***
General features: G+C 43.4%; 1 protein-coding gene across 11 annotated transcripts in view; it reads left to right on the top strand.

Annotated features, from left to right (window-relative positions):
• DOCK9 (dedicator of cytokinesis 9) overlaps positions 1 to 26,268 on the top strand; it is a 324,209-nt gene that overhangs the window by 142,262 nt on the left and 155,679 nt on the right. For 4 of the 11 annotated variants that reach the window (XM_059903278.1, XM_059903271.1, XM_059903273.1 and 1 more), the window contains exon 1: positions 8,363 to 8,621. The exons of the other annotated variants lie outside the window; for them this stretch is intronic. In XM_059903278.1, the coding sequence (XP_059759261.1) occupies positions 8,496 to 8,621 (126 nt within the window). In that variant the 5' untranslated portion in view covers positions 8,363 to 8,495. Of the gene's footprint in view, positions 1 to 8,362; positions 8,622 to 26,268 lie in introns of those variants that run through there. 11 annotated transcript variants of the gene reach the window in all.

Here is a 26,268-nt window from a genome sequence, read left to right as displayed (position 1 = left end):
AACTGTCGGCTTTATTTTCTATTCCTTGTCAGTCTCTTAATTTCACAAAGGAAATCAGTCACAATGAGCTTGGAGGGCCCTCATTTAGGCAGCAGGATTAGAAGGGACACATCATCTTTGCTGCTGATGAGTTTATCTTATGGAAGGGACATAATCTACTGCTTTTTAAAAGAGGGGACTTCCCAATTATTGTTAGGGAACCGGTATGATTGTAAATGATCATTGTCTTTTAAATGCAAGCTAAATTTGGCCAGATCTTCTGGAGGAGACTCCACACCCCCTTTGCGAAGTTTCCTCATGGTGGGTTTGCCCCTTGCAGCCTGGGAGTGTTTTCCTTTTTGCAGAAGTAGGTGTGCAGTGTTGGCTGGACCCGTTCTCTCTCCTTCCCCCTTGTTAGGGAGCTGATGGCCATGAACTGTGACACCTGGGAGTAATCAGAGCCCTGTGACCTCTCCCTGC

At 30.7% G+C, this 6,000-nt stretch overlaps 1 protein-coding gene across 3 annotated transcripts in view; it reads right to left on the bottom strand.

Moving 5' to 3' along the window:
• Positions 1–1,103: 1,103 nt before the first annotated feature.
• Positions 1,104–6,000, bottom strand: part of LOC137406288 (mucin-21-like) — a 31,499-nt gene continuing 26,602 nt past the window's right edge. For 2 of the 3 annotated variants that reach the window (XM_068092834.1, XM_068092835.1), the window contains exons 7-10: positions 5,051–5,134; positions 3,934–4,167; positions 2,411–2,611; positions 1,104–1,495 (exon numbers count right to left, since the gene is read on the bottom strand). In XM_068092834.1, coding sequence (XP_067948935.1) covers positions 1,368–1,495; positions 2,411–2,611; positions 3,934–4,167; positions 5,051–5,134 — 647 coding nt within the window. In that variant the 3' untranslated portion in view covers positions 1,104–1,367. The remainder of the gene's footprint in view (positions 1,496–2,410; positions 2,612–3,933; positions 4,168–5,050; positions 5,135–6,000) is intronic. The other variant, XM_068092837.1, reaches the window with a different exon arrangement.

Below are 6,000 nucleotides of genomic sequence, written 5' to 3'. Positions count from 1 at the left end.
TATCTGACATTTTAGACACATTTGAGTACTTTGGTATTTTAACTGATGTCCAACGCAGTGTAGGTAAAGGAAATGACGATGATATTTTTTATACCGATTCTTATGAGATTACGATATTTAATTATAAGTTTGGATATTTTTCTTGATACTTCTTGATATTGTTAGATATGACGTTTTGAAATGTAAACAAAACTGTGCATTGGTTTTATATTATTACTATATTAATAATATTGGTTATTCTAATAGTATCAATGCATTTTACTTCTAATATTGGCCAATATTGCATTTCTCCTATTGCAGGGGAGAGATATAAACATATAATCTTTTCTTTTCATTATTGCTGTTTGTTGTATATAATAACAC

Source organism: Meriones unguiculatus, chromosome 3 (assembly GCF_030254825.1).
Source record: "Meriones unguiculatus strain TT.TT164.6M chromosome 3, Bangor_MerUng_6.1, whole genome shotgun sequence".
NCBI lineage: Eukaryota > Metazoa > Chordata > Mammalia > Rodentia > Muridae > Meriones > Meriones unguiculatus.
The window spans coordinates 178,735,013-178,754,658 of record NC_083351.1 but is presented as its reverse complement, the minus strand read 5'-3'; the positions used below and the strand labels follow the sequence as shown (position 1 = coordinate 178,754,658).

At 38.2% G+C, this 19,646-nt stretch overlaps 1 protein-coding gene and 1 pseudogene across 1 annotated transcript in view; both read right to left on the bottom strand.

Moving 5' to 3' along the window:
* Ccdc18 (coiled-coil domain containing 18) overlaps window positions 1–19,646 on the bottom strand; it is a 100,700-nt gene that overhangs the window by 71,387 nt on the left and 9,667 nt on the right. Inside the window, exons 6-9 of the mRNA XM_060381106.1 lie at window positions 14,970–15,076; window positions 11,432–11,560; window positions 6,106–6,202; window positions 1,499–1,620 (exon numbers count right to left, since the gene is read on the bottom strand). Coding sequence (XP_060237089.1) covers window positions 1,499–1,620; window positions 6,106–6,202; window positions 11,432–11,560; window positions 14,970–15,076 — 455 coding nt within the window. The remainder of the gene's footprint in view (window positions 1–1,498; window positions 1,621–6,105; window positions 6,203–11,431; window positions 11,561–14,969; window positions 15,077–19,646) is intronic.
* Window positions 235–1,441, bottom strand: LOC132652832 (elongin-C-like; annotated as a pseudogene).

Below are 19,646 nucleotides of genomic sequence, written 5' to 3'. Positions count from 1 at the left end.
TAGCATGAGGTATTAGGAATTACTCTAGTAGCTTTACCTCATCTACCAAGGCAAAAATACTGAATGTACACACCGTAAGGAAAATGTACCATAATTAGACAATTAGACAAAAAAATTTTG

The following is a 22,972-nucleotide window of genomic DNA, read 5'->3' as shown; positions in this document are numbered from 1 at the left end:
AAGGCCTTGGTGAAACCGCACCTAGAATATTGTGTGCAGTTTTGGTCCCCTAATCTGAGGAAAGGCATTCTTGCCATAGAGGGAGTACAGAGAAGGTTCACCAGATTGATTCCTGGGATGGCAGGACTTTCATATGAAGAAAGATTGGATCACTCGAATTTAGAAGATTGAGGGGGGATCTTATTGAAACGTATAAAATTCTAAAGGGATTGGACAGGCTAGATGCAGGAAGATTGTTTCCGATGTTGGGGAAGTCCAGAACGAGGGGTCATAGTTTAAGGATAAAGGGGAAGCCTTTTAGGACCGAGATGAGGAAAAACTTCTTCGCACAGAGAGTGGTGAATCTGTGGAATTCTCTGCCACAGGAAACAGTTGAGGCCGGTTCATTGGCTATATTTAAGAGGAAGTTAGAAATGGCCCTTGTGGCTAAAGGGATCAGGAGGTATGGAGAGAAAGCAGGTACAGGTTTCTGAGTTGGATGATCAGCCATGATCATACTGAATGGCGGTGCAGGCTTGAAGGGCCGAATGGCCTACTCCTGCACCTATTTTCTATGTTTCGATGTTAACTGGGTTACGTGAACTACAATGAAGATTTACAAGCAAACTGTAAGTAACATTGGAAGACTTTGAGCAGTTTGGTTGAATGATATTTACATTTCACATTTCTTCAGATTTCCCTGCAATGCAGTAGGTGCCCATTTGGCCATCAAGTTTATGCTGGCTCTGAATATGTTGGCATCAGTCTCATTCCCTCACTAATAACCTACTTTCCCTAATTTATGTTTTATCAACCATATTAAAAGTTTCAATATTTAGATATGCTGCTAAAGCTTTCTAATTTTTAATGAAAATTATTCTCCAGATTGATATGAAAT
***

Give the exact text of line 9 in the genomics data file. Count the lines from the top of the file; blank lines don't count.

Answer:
• Positions 1,104–6,000, bottom strand: part of LOC137406288 (mucin-21-like) — a 31,499-nt gene continuing 26,602 nt past the window's right edge. For 2 of the 3 annotated variants that reach the window (XM_068092834.1, XM_068092835.1), the window contains exons 7-10: positions 5,051–5,134; positions 3,934–4,167; positions 2,411–2,611; positions 1,104–1,495 (exon numbers count right to left, since the gene is read on the bottom strand). In XM_068092834.1, coding sequence (XP_067948935.1) covers positions 1,368–1,495; positions 2,411–2,611; positions 3,934–4,167; positions 5,051–5,134 — 647 coding nt within the window. In that variant the 3' untranslated portion in view covers positions 1,104–1,367. The remainder of the gene's footprint in view (positions 1,496–2,410; positions 2,612–3,933; positions 4,168–5,050; positions 5,135–6,000) is intronic. The other variant, XM_068092837.1, reaches the window with a different exon arrangement.